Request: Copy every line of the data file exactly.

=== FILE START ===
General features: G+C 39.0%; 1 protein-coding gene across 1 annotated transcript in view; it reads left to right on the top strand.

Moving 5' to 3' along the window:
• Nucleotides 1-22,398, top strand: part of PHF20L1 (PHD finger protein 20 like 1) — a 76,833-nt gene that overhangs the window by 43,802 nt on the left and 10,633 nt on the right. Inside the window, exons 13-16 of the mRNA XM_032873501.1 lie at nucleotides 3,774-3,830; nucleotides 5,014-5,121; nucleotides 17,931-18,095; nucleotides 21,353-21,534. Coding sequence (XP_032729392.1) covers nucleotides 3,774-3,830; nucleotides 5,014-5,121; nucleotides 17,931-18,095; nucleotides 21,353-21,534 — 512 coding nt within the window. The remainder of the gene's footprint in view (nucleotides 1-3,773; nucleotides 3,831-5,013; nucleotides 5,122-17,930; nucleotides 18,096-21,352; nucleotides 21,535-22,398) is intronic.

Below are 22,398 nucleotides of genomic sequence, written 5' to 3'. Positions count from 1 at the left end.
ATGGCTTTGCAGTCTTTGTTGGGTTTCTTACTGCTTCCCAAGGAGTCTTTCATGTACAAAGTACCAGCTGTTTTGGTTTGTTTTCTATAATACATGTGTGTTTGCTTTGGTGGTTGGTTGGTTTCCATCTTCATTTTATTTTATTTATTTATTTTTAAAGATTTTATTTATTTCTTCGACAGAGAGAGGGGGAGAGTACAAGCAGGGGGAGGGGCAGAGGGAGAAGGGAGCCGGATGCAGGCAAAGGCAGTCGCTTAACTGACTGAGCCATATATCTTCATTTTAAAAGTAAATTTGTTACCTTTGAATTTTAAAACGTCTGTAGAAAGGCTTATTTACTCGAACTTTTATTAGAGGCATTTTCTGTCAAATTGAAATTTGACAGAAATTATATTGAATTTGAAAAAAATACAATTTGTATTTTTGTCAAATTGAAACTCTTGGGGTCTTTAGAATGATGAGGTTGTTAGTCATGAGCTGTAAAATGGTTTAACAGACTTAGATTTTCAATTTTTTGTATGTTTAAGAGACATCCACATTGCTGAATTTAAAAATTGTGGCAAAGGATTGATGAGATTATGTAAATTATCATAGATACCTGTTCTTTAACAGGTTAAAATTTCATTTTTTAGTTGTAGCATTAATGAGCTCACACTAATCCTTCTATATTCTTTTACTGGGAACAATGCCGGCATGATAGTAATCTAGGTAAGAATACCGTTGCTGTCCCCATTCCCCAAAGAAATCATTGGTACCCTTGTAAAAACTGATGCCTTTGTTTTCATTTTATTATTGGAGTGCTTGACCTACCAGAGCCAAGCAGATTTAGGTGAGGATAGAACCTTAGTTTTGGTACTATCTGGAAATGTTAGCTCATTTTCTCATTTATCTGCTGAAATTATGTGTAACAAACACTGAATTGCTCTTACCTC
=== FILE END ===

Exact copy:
General features: G+C 39.0%; 1 protein-coding gene across 1 annotated transcript in view; it reads left to right on the top strand.

Moving 5' to 3' along the window:
• Nucleotides 1-22,398, top strand: part of PHF20L1 (PHD finger protein 20 like 1) — a 76,833-nt gene that overhangs the window by 43,802 nt on the left and 10,633 nt on the right. Inside the window, exons 13-16 of the mRNA XM_032873501.1 lie at nucleotides 3,774-3,830; nucleotides 5,014-5,121; nucleotides 17,931-18,095; nucleotides 21,353-21,534. Coding sequence (XP_032729392.1) covers nucleotides 3,774-3,830; nucleotides 5,014-5,121; nucleotides 17,931-18,095; nucleotides 21,353-21,534 — 512 coding nt within the window. The remainder of the gene's footprint in view (nucleotides 1-3,773; nucleotides 3,831-5,013; nucleotides 5,122-17,930; nucleotides 18,096-21,352; nucleotides 21,535-22,398) is intronic.

Below are 22,398 nucleotides of genomic sequence, written 5' to 3'. Positions count from 1 at the left end.
ATGGCTTTGCAGTCTTTGTTGGGTTTCTTACTGCTTCCCAAGGAGTCTTTCATGTACAAAGTACCAGCTGTTTTGGTTTGTTTTCTATAATACATGTGTGTTTGCTTTGGTGGTTGGTTGGTTTCCATCTTCATTTTATTTTATTTATTTATTTTTAAAGATTTTATTTATTTCTTCGACAGAGAGAGGGGGAGAGTACAAGCAGGGGGAGGGGCAGAGGGAGAAGGGAGCCGGATGCAGGCAAAGGCAGTCGCTTAACTGACTGAGCCATATATCTTCATTTTAAAAGTAAATTTGTTACCTTTGAATTTTAAAACGTCTGTAGAAAGGCTTATTTACTCGAACTTTTATTAGAGGCATTTTCTGTCAAATTGAAATTTGACAGAAATTATATTGAATTTGAAAAAAATACAATTTGTATTTTTGTCAAATTGAAACTCTTGGGGTCTTTAGAATGATGAGGTTGTTAGTCATGAGCTGTAAAATGGTTTAACAGACTTAGATTTTCAATTTTTTGTATGTTTAAGAGACATCCACATTGCTGAATTTAAAAATTGTGGCAAAGGATTGATGAGATTATGTAAATTATCATAGATACCTGTTCTTTAACAGGTTAAAATTTCATTTTTTAGTTGTAGCATTAATGAGCTCACACTAATCCTTCTATATTCTTTTACTGGGAACAATGCCGGCATGATAGTAATCTAGGTAAGAATACCGTTGCTGTCCCCATTCCCCAAAGAAATCATTGGTACCCTTGTAAAAACTGATGCCTTTGTTTTCATTTTATTATTGGAGTGCTTGACCTACCAGAGCCAAGCAGATTTAGGTGAGGATAGAACCTTAGTTTTGGTACTATCTGGAAATGTTAGCTCATTTTCTCATTTATCTGCTGAAATTATGTGTAACAAACACTGAATTGCTCTTACCTC